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Assessing for Adaptive Technology Needs Disability Training Network July 2007. DTN 2007 Plan for Today’s Session. Introductions & Overview Presenter: Tracey Forman, Texas A&M University About Adaptive Technology Assessing a Student’s Adaptive Technology Needs

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dtn 2007 plan for today s session
DTN 2007Plan for Today’s Session
  • Introductions & OverviewPresenter: Tracey Forman, Texas A&M University
  • About Adaptive Technology
  • Assessing a Student’s Adaptive Technology Needs
  • Review of some real life examples of AT applications
assistive technology vs adaptive technology
Assistive Technology vs. Adaptive Technology
  • Assistive Technology
    • Any item, piece of equipment, or system, whether acquired commercially, modified, or customized, that is commonly used to increase, maintain, or improve functional capabilities of individuals with disabilities.
    • The application of science to accommodate people with disabilities.

This is a legally defined term that refers to the broader accommodation of people with disabilities.

  • Adaptive Technology - refers specifically to electronic and information technology access.
common types of adaptive technology used
Common Types of Adaptive Technology Used
  • AT for General Disability Classes (see handout)
    • Low Vision/Blindness
    • Hearing Impairments/Deafness
    • Mobility Impairments
    • Learning Disabilities
  • Different Levels of Technology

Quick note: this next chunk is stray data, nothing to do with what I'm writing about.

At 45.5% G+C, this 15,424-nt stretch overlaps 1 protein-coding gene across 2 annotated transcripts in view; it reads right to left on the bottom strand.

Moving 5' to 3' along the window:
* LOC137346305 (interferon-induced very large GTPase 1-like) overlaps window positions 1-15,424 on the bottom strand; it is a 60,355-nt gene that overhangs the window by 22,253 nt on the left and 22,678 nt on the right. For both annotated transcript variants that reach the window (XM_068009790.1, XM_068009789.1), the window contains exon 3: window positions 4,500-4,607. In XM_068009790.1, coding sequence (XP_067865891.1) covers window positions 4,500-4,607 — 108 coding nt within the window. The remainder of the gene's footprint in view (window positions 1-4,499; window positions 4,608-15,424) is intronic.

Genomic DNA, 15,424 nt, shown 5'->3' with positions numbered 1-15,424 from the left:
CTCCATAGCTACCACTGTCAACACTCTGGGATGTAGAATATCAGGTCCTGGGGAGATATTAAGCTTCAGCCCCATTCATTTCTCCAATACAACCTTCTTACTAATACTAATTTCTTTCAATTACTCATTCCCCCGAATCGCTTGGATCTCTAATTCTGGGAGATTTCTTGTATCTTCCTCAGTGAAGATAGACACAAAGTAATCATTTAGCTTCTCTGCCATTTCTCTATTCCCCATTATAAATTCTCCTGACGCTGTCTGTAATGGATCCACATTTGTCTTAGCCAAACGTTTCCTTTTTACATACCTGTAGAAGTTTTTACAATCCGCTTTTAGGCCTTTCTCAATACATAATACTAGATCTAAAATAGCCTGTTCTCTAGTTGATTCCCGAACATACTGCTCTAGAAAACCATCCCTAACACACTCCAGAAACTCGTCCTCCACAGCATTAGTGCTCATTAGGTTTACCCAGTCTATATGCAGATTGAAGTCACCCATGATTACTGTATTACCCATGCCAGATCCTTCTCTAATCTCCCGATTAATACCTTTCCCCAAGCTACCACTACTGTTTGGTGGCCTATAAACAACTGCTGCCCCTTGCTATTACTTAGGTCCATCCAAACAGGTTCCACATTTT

• No Tech
    • Low Tech
    • High Tech
when to consider at and or refer for at assessment
When to consider AT and/or refer for AT assessment
  • What does the documentation say (i.e. type of diagnosis, evaluator recommendation)?
  • Is there something that may be appropriate for the student’s needs & skills? (referral by accommodation counselor, instructor, evaluator)
  • Has the student used something similar before?
  • Did the student request an accommodation that requires AT, orientation or training?

Most of the AT assessments we do at TAMU are for students:

  • who have new/recent diagnoses (mostly LD)
  • who have a disability that is becoming more severe
  • who need an orientation to the resources and procedures at TAMU
purpose of an at assessment
Purpose of an AT Assessment
  • To determine if there is a need for an AT-related accommodation
  • To determine what skills and resources the student has available
  • To determine what works best (demonstrate and evaluate)
  • To train the student on how to use the AT
  • To review procedures for requesting items, borrowing equipment, resources for obtaining personal items or items for home use
  • To determine if, and where, the AT may need to be available to the student such as campus computer labs, classrooms, during exams. (personal use vs. access to campus resources)
guiding principles
Guiding Principles
  • Simpler is usually better
  • Technology should not just be used for convenience (or ‘perceived’ convenience). What is disability the student trying to accommodate?